When you get to the meeting, you see a 90-year old rabbi, with his financial and legal advisors on either side of him. Keith and Justin are also there, and after some introductions and pleasantries, the meeting gets started. Several matters are discussed, but it soon becomes clear that the rabbi’s advisors are concerned about whether the GLT Venture Fund is really the right place for the rabbi’s funds. All of the sudden, out of the blue, one of the rabbi’s advisors asks a question that comes at Justin like a 100-mph fastball aimed straight for his head: “Justin, we need your answer to this question: Here we have a gentleman who has invested his life’s savings in the GLT Venture Fund. Does UBS think it wise for a 90-year-old rabbi to invest all of this—$3 million—into into what is essentially a basket of growth stocks?”
In a flash of horrible realization, Justin, like you, realizes that there must be massive fraud occurring in the GLT fund, if the rabbi’s advisors think there is $3 million there. Clearly there is a problem, as there was only $1 million in the fund as of this morning. Imagine yourself in Justin’s place. How would you answer the question? (Unlike Justin, you get to have 10 minutes to think of an answer. Try to come up with an answer that your group can agree on.)
UBS Accounting Case – Fall 2009
With his instincts honed from years playing baseball, Justin chooses to do what any good athlete will do when a fastball is aimed at his head: he ducks. In the heat of the moment, Justin chooses not to raise the matter of the troubling discrepancy between the $3 million that the rabbi’s advisors believe is in his account, and the merely $1 million that he knows represents the total assets of the GLT Fund. “Well,” says Justin, weighing his words carefully, “you know that UBS is only the custodian of the GLT account. As our letter of disclosure indicated, Keith is solely responsible for allocating client assets.”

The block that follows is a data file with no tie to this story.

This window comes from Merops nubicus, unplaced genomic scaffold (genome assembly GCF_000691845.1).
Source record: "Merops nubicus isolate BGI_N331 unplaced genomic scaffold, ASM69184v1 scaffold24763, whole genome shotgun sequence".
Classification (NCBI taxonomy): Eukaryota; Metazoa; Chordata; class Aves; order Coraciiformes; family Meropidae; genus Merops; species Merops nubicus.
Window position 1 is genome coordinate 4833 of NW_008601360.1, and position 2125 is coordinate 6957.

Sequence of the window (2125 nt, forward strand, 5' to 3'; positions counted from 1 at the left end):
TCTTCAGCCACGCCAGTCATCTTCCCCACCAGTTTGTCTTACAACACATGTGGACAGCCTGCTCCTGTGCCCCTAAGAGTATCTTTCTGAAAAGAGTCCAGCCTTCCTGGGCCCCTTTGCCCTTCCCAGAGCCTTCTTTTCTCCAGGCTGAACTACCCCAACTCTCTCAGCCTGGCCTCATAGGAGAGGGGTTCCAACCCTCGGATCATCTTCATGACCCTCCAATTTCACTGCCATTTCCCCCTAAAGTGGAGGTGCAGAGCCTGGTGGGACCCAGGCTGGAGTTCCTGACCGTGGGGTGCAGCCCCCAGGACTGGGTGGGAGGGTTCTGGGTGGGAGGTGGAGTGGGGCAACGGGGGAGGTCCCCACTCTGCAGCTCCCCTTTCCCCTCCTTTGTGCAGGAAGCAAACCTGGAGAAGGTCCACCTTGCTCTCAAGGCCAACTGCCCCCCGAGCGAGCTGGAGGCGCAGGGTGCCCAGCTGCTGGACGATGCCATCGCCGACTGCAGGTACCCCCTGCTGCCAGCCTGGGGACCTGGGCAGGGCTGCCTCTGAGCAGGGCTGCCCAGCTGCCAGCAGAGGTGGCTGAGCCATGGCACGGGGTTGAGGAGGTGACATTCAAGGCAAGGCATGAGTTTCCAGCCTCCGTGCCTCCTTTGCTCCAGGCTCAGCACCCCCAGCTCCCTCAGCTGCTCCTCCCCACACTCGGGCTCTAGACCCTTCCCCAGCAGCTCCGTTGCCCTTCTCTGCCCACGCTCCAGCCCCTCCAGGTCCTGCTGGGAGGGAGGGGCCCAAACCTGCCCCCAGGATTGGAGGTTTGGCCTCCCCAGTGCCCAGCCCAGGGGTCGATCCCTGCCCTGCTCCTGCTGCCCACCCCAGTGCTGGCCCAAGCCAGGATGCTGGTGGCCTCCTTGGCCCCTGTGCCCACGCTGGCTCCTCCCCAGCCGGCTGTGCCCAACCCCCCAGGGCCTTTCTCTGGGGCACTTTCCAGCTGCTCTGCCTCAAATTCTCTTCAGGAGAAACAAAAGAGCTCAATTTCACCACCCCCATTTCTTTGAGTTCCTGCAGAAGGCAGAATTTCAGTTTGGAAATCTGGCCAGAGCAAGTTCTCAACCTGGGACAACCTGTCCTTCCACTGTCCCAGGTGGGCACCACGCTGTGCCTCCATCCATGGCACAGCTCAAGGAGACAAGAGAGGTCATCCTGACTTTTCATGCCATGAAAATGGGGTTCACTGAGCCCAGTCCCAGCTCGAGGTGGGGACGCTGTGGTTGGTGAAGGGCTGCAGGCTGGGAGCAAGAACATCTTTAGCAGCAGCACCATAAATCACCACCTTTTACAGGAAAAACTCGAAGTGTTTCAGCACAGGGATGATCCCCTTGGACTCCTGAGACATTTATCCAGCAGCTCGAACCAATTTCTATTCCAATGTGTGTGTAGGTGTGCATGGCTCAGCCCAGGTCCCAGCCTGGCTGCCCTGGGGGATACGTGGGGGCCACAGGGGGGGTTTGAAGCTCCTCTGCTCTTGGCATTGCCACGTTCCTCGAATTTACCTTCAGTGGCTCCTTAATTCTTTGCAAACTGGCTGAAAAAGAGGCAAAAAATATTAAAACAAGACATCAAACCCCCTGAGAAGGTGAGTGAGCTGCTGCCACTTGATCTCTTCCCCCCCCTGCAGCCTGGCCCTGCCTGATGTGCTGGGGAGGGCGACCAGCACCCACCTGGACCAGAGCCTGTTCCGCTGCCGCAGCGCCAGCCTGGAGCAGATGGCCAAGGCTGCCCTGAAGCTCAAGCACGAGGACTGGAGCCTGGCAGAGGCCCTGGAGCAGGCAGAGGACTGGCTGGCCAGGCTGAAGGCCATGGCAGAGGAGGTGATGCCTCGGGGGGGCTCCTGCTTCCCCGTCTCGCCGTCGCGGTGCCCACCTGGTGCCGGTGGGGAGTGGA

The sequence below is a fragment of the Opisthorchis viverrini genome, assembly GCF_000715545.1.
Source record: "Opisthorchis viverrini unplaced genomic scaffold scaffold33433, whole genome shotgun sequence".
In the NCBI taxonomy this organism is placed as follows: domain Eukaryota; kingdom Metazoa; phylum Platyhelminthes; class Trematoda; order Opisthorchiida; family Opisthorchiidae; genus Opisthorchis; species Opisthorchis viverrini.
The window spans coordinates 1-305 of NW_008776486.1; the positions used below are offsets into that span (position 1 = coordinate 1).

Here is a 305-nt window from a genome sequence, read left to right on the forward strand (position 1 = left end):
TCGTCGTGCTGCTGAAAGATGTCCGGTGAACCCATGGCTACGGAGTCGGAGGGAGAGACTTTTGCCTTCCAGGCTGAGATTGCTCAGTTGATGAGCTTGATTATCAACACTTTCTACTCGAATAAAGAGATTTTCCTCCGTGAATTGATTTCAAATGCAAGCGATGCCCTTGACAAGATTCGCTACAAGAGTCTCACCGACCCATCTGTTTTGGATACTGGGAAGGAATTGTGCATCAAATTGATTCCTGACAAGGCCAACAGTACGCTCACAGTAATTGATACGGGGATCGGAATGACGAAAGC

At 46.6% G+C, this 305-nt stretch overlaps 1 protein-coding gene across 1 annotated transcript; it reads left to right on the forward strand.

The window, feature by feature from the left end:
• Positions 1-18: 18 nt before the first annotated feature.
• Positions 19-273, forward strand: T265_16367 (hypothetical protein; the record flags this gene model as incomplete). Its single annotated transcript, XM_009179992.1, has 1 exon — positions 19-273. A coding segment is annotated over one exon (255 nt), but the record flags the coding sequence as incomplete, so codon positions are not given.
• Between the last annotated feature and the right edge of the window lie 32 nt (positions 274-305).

“We understand that,” the accountant persists, “but would UBS recommend that an elderly client invest his life savings in growth stocks?”
Justin again answers carefully. “Although we don’t presume to know the investment strategies of those in the GLT Fund, at UBS, it is true—we would typically recommend a much more conservative allocation for an elderly gentleman. We would include a much higher percentage of government bonds that offered a fixed-income stream.”
As the meeting proceeds, the fastballs keep coming, and it becomes clear that Justin needs to do something, so he appeases them by giving the old rabbi and his advisors assurances that he will assist Gilabert in restructuring the rabbi’s account.
After the meeting, Justin realizes the magnitude of the deception he has just participated in, and he is livid. “What did you just do to me?” he shouts at Keith
“Please,” pleads Keith, “Just help me get through this. I have some new accounts coming in that will set things right with the rabbi. I can make it up.”
Things have happened so rapidly that neither Justin nor Keith are aware that you have been present throughout all the events that have transpired, and you have heard everything. You and Justin know two things: Keith is a fraud; and your bonuses and good standing at UBS essentially are made possible largely through the commissions that the GLT Fund generates.